Jewish World Review June 29, 2001 /8 Tamuz, 5761
American women, more than the women of any other country, have helped to define modern life by their achievements in this freest of societies. In the worlds of politics, business, sports, art and so on, they have been central to furthering America's greatness. That is because this nation moves forward, for all its mistakes, through the challenges to its conventions that are raised by those who are excluded from at least a fair chance to win, lose or draw.
It was a female student named Sophia Velez who got Clinton to go to a high school graduation ceremony by hand-delivering an invitation to his home in Chappaqua. What other ex-President would have gotten up off his rusty dusty and gone to an event where students from the Professional Performing Arts School received their diplomas?
That is one reason Clinton, for all the ways he disturbed and disappointed the nation as he entangled it with his personal appetites, will continue to grow in stature now that he has left Washington. He can be touched by a student willing to believe he might respond. In our democracy, acknowledging the best dreams of others is part of reinforcing the resolve that betters this country on level after level.
Winfrey, whose importance to women of all colors and to this culture at large is probably greater than any woman's since Eleanor Roosevelt, brought her radiance to the graduation festivities of the Young Women's Leadership School, where she was keynote speaker.
Who could be a better choice? Winfrey has won just about every battle she has fought. But she has gone beyond what is expected even of someone with her special genius. She has become the populist driving force in American publishing, her book club guaranteeing the well-being of books just as the cynics were gleefully counting the printed word out, calling it a casualty laid low by other media.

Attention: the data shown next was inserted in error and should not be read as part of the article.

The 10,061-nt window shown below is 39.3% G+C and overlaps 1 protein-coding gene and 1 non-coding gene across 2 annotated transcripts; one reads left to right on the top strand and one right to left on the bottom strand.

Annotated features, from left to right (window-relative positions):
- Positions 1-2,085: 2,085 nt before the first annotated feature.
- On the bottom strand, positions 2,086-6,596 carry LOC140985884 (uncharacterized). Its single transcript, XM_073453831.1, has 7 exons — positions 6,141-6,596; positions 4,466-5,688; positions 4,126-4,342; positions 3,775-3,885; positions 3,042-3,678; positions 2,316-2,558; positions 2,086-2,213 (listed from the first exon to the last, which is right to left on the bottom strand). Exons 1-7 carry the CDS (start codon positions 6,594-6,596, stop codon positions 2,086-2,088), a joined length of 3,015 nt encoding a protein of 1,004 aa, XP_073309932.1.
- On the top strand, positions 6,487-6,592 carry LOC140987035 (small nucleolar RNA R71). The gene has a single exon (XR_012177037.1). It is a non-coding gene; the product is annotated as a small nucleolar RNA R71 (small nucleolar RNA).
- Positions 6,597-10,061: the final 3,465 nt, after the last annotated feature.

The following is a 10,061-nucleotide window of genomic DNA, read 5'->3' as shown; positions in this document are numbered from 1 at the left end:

Speaking to the 32 graduating girls, most of whom were black or Latino, Winfrey told them that excellence is the best weapon against all forms of prejudice. She was right. This graduating class — all of whom are going on to college or the military — took the position that not being distracted by boys had worked in their academic favor. That's significant, because civil liberty groups and feminist ideologues had raised the issue of bias against boys when this girls-only school was launched. The opponents' stuff got snuffed, as well it should have.
That a Jewish philanthropist, Ann Rubenstein Tisch, helped found
this school is another example of farsighted alliances that function
in the best interest of America. It is also further proof that the
yahoos among us never gain much ground when faced with those
for whom the development of our human potential is far more
important than any exaggerated responses to our
JWR contributor and cultural icon Stanley Crouch is a columnist for The New York Daily News. He is the author of, among others, The All-American Skin Game, Or, the Decoy
of Race: The Long and the Short of It, 1990-1994, Always in Pursuit: Fresh American
Perspectives, and Don't the Moon Look Lonesome: A Novel in Blues and Swing. Send your comments by clicking here.
06/22/01:This history is music to my ears